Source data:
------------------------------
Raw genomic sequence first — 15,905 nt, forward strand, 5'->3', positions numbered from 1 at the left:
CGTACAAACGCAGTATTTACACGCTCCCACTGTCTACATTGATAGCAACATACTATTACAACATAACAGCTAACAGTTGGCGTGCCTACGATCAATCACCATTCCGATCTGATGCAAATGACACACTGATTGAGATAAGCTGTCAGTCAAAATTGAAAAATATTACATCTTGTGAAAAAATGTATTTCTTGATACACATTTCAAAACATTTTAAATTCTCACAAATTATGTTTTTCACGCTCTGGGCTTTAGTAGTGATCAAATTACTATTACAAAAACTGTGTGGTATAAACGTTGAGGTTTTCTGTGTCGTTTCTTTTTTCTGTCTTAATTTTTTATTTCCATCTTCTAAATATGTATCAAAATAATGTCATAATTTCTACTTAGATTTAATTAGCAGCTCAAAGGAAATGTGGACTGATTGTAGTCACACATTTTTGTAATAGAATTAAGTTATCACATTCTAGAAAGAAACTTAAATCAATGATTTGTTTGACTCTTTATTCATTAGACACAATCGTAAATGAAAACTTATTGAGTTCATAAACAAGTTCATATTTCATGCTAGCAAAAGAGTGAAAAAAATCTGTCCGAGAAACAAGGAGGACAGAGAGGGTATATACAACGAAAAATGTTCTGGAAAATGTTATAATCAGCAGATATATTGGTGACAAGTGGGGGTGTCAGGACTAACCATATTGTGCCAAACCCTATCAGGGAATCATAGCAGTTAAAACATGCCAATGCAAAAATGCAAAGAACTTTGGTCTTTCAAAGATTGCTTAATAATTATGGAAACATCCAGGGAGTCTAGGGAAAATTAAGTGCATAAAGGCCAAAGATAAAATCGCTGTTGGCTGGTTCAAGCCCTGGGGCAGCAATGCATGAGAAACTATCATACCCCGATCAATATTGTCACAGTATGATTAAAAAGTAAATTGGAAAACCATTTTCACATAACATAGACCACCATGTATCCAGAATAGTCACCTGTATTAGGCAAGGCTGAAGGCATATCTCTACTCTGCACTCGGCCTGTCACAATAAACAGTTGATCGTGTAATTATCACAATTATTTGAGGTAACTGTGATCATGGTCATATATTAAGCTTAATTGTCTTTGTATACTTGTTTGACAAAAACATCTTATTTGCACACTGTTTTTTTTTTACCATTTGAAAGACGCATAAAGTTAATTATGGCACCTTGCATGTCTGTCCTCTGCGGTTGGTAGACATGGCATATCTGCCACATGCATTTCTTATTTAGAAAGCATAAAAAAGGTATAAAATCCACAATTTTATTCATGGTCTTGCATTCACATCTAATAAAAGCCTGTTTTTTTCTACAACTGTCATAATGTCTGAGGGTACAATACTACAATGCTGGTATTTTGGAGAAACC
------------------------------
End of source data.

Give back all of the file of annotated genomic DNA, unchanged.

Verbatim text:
Raw genomic sequence first — 15,905 nt, forward strand, 5'->3', positions numbered from 1 at the left:
CGTACAAACGCAGTATTTACACGCTCCCACTGTCTACATTGATAGCAACATACTATTACAACATAACAGCTAACAGTTGGCGTGCCTACGATCAATCACCATTCCGATCTGATGCAAATGACACACTGATTGAGATAAGCTGTCAGTCAAAATTGAAAAATATTACATCTTGTGAAAAAATGTATTTCTTGATACACATTTCAAAACATTTTAAATTCTCACAAATTATGTTTTTCACGCTCTGGGCTTTAGTAGTGATCAAATTACTATTACAAAAACTGTGTGGTATAAACGTTGAGGTTTTCTGTGTCGTTTCTTTTTTCTGTCTTAATTTTTTATTTCCATCTTCTAAATATGTATCAAAATAATGTCATAATTTCTACTTAGATTTAATTAGCAGCTCAAAGGAAATGTGGACTGATTGTAGTCACACATTTTTGTAATAGAATTAAGTTATCACATTCTAGAAAGAAACTTAAATCAATGATTTGTTTGACTCTTTATTCATTAGACACAATCGTAAATGAAAACTTATTGAGTTCATAAACAAGTTCATATTTCATGCTAGCAAAAGAGTGAAAAAAATCTGTCCGAGAAACAAGGAGGACAGAGAGGGTATATACAACGAAAAATGTTCTGGAAAATGTTATAATCAGCAGATATATTGGTGACAAGTGGGGGTGTCAGGACTAACCATATTGTGCCAAACCCTATCAGGGAATCATAGCAGTTAAAACATGCCAATGCAAAAATGCAAAGAACTTTGGTCTTTCAAAGATTGCTTAATAATTATGGAAACATCCAGGGAGTCTAGGGAAAATTAAGTGCATAAAGGCCAAAGATAAAATCGCTGTTGGCTGGTTCAAGCCCTGGGGCAGCAATGCATGAGAAACTATCATACCCCGATCAATATTGTCACAGTATGATTAAAAAGTAAATTGGAAAACCATTTTCACATAACATAGACCACCATGTATCCAGAATAGTCACCTGTATTAGGCAAGGCTGAAGGCATATCTCTACTCTGCACTCGGCCTGTCACAATAAACAGTTGATCGTGTAATTATCACAATTATTTGAGGTAACTGTGATCATGGTCATATATTAAGCTTAATTGTCTTTGTATACTTGTTTGACAAAAACATCTTATTTGCACACTGTTTTTTTTTTACCATTTGAAAGACGCATAAAGTTAATTATGGCACCTTGCATGTCTGTCCTCTGCGGTTGGTAGACATGGCATATCTGCCACATGCATTTCTTATTTAGAAAGCATAAAAAAGGTATAAAATCCACAATTTTATTCATGGTCTTGCATTCACATCTAATAAAAGCCTGTTTTTTTCTACAACTGTCATAATGTCTGAGGGTACAATACTACAATGCTGGTATTTTGGAGAAACC